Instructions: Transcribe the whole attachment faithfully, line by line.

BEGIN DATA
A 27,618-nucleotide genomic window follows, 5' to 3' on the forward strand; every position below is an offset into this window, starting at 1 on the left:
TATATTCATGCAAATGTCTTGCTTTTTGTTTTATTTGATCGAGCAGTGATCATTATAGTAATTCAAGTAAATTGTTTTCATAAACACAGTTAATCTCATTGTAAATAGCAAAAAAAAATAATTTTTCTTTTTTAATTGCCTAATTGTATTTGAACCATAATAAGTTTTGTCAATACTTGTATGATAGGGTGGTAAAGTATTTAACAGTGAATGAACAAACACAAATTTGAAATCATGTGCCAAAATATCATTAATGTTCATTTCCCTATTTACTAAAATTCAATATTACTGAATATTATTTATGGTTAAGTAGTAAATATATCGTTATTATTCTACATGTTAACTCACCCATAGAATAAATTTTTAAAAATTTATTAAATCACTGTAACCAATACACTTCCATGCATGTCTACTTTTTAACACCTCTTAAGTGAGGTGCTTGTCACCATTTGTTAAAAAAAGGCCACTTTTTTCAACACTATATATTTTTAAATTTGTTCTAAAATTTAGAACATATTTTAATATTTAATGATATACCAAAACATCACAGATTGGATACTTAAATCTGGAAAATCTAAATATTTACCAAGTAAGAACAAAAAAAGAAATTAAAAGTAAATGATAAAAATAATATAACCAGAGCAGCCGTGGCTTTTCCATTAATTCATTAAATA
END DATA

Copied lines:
A 27,618-nucleotide genomic window follows, 5' to 3' on the forward strand; every position below is an offset into this window, starting at 1 on the left:
TATATTCATGCAAATGTCTTGCTTTTTGTTTTATTTGATCGAGCAGTGATCATTATAGTAATTCAAGTAAATTGTTTTCATAAACACAGTTAATCTCATTGTAAATAGCAAAAAAAAATAATTTTTCTTTTTTAATTGCCTAATTGTATTTGAACCATAATAAGTTTTGTCAATACTTGTATGATAGGGTGGTAAAGTATTTAACAGTGAATGAACAAACACAAATTTGAAATCATGTGCCAAAATATCATTAATGTTCATTTCCCTATTTACTAAAATTCAATATTACTGAATATTATTTATGGTTAAGTAGTAAATATATCGTTATTATTCTACATGTTAACTCACCCATAGAATAAATTTTTAAAAATTTATTAAATCACTGTAACCAATACACTTCCATGCATGTCTACTTTTTAACACCTCTTAAGTGAGGTGCTTGTCACCATTTGTTAAAAAAAGGCCACTTTTTTCAACACTATATATTTTTAAATTTGTTCTAAAATTTAGAACATATTTTAATATTTAATGATATACCAAAACATCACAGATTGGATACTTAAATCTGGAAAATCTAAATATTTACCAAGTAAGAACAAAAAAAGAAATTAAAAGTAAATGATAAAAATAATATAACCAGAGCAGCCGTGGCTTTTCCATTAATTCATTAAATA